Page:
Ever have those weeks where life keeps hitting you over the head with the same two-by-four? Or maybe its more subtle, like recurring road signs saying “Pull over, deal with this now!” Sometimes it’s for the betterment of your character, other times it points to places in your life where you’ve sprung a leak – and happiness is leaking out by trickles or bucketfuls.
I’ve been experiencing such a week. The first road sign on my journey to self-actualization was while reading C.S. Lewis. In Lewis’s Screwtape Letters, he touches on the concept of busyness and empathy as distractions from experiencing true pleasure. Seemingly innocuous things in our daily life may be strangling our ability to experience joy. They steal our time, our drive, and our passion for life and action. Maybe I can give you a few examples to which you can relate: the internet, social media, gossip, Netflix, endless theoretical debate, materialism, fantasizing, and worry. Maybe we are a sedentary people both physically and spiritually because we spend too much time talking, typing, thinking and not enough time acting. C.S. Lewis discussed that where we have passionate likes and dislikes we will act, but when we get caught up in mediocre likes, we stagnate. There is so much challenge in the word, stagnant: “stale or foul from standing; characterized by lack of development, advancement, or progressive movement; inactive, sluggish, dull. Powerful, isn’t it? No one likes to think of their life as stale, foul, or dull. Maybe we have deceived ourselves into thinking that our busyness of mind and body will provide the excitement, pleasure and achievement that we ultimately seek. This leads me to my second road sign: my mom recommended a series entitled “The Peace and Power of a Prioritized Life” by Chip Ingram. He provided a list of Six Symptoms of Misplaced Priorities: busyness, undue stress and pressure, low grade nagging guilt, financial debt, prayerlessness, and excessive behavior. Any of these sound familiar? The mirage leads to a lot of dissatisfaction.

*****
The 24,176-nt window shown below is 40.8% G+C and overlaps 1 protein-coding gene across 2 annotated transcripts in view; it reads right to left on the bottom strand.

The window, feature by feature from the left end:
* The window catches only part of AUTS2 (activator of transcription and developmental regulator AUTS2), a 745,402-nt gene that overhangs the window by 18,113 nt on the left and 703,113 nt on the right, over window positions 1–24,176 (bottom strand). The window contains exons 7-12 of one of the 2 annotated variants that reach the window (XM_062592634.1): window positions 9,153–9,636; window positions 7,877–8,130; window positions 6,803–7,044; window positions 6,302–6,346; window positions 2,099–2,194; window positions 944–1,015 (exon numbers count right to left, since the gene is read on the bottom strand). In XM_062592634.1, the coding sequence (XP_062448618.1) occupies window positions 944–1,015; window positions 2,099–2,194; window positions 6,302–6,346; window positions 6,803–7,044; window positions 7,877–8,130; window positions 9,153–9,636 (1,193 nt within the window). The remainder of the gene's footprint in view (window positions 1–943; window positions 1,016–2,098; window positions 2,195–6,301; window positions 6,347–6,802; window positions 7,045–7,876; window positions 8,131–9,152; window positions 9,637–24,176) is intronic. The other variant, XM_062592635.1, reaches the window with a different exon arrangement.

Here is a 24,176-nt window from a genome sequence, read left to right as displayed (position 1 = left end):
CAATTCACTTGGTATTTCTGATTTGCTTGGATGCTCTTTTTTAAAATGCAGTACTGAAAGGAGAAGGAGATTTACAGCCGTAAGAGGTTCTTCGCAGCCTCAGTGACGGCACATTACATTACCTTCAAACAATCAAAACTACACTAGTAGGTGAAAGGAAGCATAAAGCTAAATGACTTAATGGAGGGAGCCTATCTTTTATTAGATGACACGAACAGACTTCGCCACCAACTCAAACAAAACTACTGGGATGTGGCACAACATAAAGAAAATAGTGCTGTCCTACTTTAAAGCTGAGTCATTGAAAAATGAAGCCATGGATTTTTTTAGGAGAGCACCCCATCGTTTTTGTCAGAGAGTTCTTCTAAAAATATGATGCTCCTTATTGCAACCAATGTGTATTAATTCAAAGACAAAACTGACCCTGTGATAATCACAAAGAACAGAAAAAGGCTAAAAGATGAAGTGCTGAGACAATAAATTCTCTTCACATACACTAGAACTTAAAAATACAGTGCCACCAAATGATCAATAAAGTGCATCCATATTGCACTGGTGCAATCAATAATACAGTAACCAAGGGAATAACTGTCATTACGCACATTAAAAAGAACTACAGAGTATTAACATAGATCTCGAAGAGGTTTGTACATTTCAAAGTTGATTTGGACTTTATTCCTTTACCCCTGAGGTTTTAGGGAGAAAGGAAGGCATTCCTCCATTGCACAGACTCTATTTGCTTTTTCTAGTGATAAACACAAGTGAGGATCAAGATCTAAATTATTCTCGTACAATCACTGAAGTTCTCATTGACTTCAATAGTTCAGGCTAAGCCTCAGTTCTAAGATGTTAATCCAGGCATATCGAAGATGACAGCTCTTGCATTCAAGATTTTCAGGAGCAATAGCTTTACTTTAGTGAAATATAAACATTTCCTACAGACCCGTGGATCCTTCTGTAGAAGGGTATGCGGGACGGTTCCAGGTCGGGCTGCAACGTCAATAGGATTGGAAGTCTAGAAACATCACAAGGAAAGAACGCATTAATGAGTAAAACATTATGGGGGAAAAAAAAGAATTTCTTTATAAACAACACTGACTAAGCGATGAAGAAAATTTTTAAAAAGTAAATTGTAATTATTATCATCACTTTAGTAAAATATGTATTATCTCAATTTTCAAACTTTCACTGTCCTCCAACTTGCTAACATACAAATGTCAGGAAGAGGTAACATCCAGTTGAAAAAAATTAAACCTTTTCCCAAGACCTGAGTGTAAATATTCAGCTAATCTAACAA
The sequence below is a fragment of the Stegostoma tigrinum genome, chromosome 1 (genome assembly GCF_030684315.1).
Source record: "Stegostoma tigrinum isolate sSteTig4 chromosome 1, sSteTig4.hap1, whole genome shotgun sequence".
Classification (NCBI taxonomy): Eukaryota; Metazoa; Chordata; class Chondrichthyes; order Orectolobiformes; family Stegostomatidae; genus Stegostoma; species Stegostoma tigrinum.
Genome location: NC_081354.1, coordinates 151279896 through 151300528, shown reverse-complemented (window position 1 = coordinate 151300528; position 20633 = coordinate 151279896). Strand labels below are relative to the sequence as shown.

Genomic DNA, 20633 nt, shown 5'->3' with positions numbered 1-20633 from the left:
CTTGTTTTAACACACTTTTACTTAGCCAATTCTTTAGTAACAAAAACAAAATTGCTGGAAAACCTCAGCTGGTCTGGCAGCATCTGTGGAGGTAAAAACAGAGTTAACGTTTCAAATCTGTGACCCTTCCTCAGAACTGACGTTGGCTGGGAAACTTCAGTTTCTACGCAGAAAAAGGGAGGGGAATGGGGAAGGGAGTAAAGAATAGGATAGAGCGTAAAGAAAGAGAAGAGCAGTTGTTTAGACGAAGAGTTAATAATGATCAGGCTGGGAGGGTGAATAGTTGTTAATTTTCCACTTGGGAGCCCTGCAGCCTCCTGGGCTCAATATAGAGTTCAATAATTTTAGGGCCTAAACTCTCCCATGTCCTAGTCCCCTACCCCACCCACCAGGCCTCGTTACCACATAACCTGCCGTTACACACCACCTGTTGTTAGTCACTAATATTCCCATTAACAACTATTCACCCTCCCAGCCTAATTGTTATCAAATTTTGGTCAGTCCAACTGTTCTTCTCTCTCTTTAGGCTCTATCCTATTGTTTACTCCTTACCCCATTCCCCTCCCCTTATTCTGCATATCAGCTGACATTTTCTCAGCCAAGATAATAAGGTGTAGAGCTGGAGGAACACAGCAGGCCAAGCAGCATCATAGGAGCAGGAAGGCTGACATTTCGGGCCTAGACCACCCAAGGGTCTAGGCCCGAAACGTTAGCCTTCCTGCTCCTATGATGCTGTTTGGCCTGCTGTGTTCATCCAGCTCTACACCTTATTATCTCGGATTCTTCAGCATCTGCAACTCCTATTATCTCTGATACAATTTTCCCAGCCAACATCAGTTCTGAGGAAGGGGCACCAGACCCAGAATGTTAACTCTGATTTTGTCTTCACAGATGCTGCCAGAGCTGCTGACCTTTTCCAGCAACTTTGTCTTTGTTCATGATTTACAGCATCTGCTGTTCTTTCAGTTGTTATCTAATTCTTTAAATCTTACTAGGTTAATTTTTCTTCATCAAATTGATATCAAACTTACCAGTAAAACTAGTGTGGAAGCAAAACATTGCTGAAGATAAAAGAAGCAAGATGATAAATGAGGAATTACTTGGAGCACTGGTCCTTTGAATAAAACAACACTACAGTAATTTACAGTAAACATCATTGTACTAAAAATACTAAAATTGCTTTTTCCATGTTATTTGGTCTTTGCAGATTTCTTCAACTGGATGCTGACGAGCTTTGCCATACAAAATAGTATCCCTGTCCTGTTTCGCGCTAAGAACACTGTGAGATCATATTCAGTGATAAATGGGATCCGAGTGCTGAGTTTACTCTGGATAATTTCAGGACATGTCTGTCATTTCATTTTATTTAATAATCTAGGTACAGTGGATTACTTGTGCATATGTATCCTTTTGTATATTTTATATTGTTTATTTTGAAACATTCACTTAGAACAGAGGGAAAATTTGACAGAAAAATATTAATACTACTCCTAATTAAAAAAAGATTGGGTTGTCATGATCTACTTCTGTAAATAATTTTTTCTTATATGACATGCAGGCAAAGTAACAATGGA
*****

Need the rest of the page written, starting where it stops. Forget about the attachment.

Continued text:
Sign number three – yesterday, NPR aired a story about a scientist who studies happiness in humans. His study showed that irrespective of what activity people were engaged in at any given moment, if they were distracted or their mind was wandering and not focused on the task, they described themselves as less satisfied. This tells me that we were not created to have divided minds. The old adage of whatever you do, do it with all of your heart, mind and soul. The scientist also found that people today are less happy than people 20-30 years ago. My theory is that there is simply more “noise” than there was back then. Being a 30-year-old whose life straddles this gap, I feel this in every fiber of my being. And not to solely blame the internet and technology for our society’s degradation of happiness, I think we simply have too much at our fingertips. Everything is available to us, and in abundance. We have a million choices to make everyday! I remember when only the original Oreo was available in stores, and then the twice as delicious Double-stuff was created. Now there’s like 15 flavors of Oreo…Some advancements are great, some are noise. Maybe our happiness struggle is a battle with quality vs. quantity. We have lost our ability to determine what is true pleasure and pseudo pleasure. We need to relearn how to experience rich, deep, satisfying moments, the difference between passion and mediocrity, and how to have an undivided heart and lead an undivided life.